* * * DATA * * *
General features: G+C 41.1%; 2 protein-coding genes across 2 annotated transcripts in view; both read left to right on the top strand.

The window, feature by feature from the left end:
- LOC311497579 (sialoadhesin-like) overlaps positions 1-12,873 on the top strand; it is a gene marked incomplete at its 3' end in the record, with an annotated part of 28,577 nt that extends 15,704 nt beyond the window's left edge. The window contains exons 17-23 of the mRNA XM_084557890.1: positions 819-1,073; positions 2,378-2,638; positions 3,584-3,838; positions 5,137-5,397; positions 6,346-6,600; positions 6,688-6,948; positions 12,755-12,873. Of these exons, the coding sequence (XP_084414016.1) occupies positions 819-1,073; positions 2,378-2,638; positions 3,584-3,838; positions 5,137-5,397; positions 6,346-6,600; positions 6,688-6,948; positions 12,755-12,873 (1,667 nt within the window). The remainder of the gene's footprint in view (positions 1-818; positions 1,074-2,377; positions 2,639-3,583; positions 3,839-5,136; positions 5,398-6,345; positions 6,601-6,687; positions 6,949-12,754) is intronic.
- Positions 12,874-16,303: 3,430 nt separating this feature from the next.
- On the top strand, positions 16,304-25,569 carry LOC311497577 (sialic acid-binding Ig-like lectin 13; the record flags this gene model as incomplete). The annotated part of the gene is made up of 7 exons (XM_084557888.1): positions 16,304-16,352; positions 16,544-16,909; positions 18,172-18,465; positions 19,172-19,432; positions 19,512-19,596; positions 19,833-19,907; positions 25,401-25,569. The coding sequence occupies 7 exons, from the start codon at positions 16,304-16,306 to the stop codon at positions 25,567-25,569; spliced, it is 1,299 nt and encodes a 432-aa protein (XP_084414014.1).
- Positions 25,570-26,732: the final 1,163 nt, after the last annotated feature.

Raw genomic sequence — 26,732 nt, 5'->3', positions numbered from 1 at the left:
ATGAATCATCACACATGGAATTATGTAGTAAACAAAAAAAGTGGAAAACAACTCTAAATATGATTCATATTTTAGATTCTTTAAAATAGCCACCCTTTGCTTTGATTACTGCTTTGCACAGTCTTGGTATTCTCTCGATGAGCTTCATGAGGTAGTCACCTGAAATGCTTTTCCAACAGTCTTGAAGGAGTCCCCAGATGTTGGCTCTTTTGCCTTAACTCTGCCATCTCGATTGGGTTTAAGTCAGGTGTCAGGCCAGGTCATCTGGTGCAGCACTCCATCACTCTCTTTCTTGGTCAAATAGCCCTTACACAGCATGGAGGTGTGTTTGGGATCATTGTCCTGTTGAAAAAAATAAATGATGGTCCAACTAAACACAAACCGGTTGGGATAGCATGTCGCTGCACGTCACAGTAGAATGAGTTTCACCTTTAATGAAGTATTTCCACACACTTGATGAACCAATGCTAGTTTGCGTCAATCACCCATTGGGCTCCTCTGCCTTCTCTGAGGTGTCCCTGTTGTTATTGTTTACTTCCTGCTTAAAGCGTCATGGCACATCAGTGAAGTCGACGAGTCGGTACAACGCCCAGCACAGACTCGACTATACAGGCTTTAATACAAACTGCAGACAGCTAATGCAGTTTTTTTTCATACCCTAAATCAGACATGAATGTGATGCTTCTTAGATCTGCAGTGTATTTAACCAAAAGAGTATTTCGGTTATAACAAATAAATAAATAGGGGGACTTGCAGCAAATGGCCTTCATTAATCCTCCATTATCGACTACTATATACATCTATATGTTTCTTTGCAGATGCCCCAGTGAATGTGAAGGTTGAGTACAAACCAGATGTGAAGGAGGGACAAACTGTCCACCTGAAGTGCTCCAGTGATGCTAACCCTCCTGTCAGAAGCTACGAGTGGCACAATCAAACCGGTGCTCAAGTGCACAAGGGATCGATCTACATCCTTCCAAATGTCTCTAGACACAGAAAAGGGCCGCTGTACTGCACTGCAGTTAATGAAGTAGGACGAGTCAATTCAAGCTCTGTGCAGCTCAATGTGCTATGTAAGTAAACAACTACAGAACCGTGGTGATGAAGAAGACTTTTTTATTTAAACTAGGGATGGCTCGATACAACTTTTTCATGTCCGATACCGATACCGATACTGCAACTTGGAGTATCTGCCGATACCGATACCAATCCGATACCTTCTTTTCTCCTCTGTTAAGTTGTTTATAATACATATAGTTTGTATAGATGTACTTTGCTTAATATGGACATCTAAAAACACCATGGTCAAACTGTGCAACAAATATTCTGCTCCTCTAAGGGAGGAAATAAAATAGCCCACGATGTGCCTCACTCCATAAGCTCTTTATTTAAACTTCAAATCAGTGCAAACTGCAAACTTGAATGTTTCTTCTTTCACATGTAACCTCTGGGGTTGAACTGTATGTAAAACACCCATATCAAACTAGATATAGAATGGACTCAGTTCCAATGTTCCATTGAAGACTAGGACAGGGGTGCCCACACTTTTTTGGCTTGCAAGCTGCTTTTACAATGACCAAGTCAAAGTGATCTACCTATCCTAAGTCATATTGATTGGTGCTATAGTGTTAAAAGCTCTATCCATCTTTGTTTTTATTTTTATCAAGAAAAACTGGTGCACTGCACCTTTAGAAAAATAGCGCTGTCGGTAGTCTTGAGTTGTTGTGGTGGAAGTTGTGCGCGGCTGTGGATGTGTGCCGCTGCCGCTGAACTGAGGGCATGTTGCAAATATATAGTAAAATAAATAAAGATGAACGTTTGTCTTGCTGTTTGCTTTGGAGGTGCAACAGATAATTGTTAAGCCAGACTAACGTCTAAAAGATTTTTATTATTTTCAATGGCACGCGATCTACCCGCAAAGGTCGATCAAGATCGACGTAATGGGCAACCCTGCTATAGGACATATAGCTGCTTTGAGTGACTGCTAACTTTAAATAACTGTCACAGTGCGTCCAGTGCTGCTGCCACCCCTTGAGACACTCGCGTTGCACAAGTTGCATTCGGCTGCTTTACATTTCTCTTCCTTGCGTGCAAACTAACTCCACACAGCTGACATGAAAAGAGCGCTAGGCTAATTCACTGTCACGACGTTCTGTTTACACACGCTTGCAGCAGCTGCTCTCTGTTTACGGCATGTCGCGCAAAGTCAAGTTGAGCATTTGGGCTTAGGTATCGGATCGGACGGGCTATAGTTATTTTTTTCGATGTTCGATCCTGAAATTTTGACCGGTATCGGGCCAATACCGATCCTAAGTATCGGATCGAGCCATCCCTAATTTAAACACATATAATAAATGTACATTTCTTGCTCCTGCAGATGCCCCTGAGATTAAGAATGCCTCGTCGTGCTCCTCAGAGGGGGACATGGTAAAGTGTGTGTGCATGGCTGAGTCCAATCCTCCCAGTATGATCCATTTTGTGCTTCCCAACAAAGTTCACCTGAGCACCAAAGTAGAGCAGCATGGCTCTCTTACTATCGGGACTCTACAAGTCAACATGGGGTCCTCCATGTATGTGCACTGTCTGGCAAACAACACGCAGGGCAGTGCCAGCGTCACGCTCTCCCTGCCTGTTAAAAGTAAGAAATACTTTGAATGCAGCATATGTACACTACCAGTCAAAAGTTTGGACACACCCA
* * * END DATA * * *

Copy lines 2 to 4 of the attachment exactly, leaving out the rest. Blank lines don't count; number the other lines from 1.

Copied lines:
The window, feature by feature from the left end:
- LOC311497579 (sialoadhesin-like) overlaps positions 1-12,873 on the top strand; it is a gene marked incomplete at its 3' end in the record, with an annotated part of 28,577 nt that extends 15,704 nt beyond the window's left edge. The window contains exons 17-23 of the mRNA XM_084557890.1: positions 819-1,073; positions 2,378-2,638; positions 3,584-3,838; positions 5,137-5,397; positions 6,346-6,600; positions 6,688-6,948; positions 12,755-12,873. Of these exons, the coding sequence (XP_084414016.1) occupies positions 819-1,073; positions 2,378-2,638; positions 3,584-3,838; positions 5,137-5,397; positions 6,346-6,600; positions 6,688-6,948; positions 12,755-12,873 (1,667 nt within the window). The remainder of the gene's footprint in view (positions 1-818; positions 1,074-2,377; positions 2,639-3,583; positions 3,839-5,136; positions 5,398-6,345; positions 6,601-6,687; positions 6,949-12,754) is intronic.
- Positions 12,874-16,303: 3,430 nt separating this feature from the next.